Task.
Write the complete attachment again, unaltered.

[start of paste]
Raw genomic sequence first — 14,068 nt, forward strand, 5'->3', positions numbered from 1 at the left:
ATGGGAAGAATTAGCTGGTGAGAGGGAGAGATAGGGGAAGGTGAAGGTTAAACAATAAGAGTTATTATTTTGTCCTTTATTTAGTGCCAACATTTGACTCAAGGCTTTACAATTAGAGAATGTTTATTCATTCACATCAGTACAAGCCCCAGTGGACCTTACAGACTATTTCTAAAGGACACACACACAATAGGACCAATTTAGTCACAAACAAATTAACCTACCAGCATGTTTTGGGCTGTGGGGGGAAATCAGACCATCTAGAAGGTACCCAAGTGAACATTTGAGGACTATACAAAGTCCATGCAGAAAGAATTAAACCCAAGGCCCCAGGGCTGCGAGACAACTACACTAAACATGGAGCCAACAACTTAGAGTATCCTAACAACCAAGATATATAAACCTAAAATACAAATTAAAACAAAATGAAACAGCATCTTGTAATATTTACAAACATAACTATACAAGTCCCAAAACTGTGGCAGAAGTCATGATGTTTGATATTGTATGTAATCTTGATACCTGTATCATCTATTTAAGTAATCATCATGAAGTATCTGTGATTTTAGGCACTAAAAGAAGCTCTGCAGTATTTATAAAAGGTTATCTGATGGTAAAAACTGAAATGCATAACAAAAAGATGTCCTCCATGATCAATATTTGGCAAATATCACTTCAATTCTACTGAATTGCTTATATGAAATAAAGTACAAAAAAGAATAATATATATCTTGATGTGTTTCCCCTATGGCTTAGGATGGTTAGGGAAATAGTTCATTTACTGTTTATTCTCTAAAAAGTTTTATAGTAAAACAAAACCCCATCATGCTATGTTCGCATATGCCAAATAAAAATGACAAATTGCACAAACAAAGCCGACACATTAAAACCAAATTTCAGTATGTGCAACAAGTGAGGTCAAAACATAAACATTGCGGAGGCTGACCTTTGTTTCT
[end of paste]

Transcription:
Raw genomic sequence first — 14,068 nt, forward strand, 5'->3', positions numbered from 1 at the left:
ATGGGAAGAATTAGCTGGTGAGAGGGAGAGATAGGGGAAGGTGAAGGTTAAACAATAAGAGTTATTATTTTGTCCTTTATTTAGTGCCAACATTTGACTCAAGGCTTTACAATTAGAGAATGTTTATTCATTCACATCAGTACAAGCCCCAGTGGACCTTACAGACTATTTCTAAAGGACACACACACAATAGGACCAATTTAGTCACAAACAAATTAACCTACCAGCATGTTTTGGGCTGTGGGGGGAAATCAGACCATCTAGAAGGTACCCAAGTGAACATTTGAGGACTATACAAAGTCCATGCAGAAAGAATTAAACCCAAGGCCCCAGGGCTGCGAGACAACTACACTAAACATGGAGCCAACAACTTAGAGTATCCTAACAACCAAGATATATAAACCTAAAATACAAATTAAAACAAAATGAAACAGCATCTTGTAATATTTACAAACATAACTATACAAGTCCCAAAACTGTGGCAGAAGTCATGATGTTTGATATTGTATGTAATCTTGATACCTGTATCATCTATTTAAGTAATCATCATGAAGTATCTGTGATTTTAGGCACTAAAAGAAGCTCTGCAGTATTTATAAAAGGTTATCTGATGGTAAAAACTGAAATGCATAACAAAAAGATGTCCTCCATGATCAATATTTGGCAAATATCACTTCAATTCTACTGAATTGCTTATATGAAATAAAGTACAAAAAAGAATAATATATATCTTGATGTGTTTCCCCTATGGCTTAGGATGGTTAGGGAAATAGTTCATTTACTGTTTATTCTCTAAAAAGTTTTATAGTAAAACAAAACCCCATCATGCTATGTTCGCATATGCCAAATAAAAATGACAAATTGCACAAACAAAGCCGACACATTAAAACCAAATTTCAGTATGTGCAACAAGTGAGGTCAAAACATAAACATTGCGGAGGCTGACCTTTGTTTCT